Suppose $p \in (0,1)$. I would like to find an asymptotic equivalent of

$$f(N)=\sum_{k=1} ^N\binom{N}{k}\frac{(-1)^{k+1}}{1-p^k}.$$

It looks like this sequence tends to infinity but extremely slowly.

  • $\begingroup$ Intuitively, it'll go to infinity since for large $k$, $1-p^k$ is about $1$, and $\sum_{k=1}^N{N\choose k}(-1)^{k+1}=0$. Since the sum contains small values for $k$, the first couple of terms will have the largest impact on the outcome and the first couple of terms get quite large as $N$ gets large. $\endgroup$ – vrugtehagel Mar 19 '18 at 16:45
  • $\begingroup$ I know for a fact it tends to infinity because this sum is actually the expected value of a ceartain random variable. But as for the asymptotic behavior, it's not so easy I think. $\endgroup$ – Joshua Benabou Mar 19 '18 at 16:57

A good asymptotic approximation is $$ \sum_{k=1}^n\binom{N}{k} \frac{(-1)^{k+1}}{1-p^k} \sim \frac{\log{N}+\gamma}{\log{(1/p)}} + \frac{1}{2}, \, \, \, 0<p<1.$$

Use a geometric series for the factor involving $p$ to get the identity, $$ \sum_{k=1}^n\binom{N}{k} \frac{(-1)^{k+1}}{1-p^k} = \sum_{k=0}^\infty \Big(1-(1-p^k)^N \Big).$$

Szpankowski in 'Average case Analysis of Algorithms on Sequences' shows how to solve this for $p=1/2$ in his Example 10.6. In fact, I reference this example as a solution to MSE 2794835. The modifications necessary for $p$ in your range appear straightforward, although I expect the approximation to break down for $p$ very near the endpoints. It is also interesting that oscillatory terms appear as corrections if an even more accurate approximation as a function of $N$ is desired.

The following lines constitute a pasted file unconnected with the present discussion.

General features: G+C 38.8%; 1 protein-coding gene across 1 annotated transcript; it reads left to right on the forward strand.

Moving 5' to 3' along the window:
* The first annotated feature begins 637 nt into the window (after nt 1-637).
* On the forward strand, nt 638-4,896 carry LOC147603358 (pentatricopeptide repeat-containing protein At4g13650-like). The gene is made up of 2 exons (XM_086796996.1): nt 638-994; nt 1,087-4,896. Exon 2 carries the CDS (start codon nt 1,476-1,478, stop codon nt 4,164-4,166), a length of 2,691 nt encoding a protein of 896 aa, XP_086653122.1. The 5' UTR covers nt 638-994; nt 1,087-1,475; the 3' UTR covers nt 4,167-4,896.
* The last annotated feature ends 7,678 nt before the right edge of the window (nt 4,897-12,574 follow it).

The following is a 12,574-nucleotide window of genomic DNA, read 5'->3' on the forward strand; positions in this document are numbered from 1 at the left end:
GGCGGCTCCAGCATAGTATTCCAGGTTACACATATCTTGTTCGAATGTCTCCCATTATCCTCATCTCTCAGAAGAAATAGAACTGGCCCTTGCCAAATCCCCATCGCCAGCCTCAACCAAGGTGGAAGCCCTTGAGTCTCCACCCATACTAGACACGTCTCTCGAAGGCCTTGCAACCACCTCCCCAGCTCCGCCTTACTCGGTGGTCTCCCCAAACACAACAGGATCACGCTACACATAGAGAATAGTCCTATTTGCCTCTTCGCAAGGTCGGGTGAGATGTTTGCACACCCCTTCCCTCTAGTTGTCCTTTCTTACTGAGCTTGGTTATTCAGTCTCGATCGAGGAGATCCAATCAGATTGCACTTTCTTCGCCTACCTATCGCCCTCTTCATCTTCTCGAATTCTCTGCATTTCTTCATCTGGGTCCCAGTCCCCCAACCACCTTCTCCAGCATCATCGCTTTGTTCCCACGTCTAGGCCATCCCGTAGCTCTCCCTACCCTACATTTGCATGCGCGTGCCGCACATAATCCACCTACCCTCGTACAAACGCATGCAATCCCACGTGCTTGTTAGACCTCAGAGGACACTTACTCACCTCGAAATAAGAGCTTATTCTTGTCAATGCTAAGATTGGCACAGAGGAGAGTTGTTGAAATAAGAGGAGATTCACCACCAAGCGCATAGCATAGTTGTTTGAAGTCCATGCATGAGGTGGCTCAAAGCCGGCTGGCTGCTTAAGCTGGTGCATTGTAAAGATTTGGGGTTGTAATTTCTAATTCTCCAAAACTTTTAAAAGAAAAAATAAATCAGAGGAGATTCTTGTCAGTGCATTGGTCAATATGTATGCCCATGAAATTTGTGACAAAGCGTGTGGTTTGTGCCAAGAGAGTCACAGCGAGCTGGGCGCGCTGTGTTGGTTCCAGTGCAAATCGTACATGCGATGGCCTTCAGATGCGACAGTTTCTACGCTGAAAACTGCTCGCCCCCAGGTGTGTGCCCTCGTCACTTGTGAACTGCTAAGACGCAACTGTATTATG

• $\begingroup$ The constants are really not useful of $\sim.$ If true, it is true without $\gamma$ and $\frac12.$ What can we say about the error of this estimate? For $p=1/2$ and $n=3$ to $40000$, my data has that the difference between the sum and $\log_2(N)$ decreases and less than $\frac{1}{2}.$ But this estimate gives $\log_2(N)+\frac{1}{2}+\frac{\gamma}{\log 2}> \log_2(N)+\frac{1}{2}.$ $\endgroup$ – Thomas Andrews Apr 29 at 21:18
  • $\begingroup$ Also, shouldn't the upper bound of the sum be $N$? $\sum_{k=1}^{N}$ rather than $\sum_{k=1}^{n}?$ $\endgroup$ – Thomas Andrews Apr 29 at 21:20
  • $\begingroup$ On the other hand, $\frac{\lambda}{2}-\frac{1}{2}\approx 0.3327$ is almost exactly what I am seeing as the difference. $\endgroup$ – Thomas Andrews Apr 29 at 21:46

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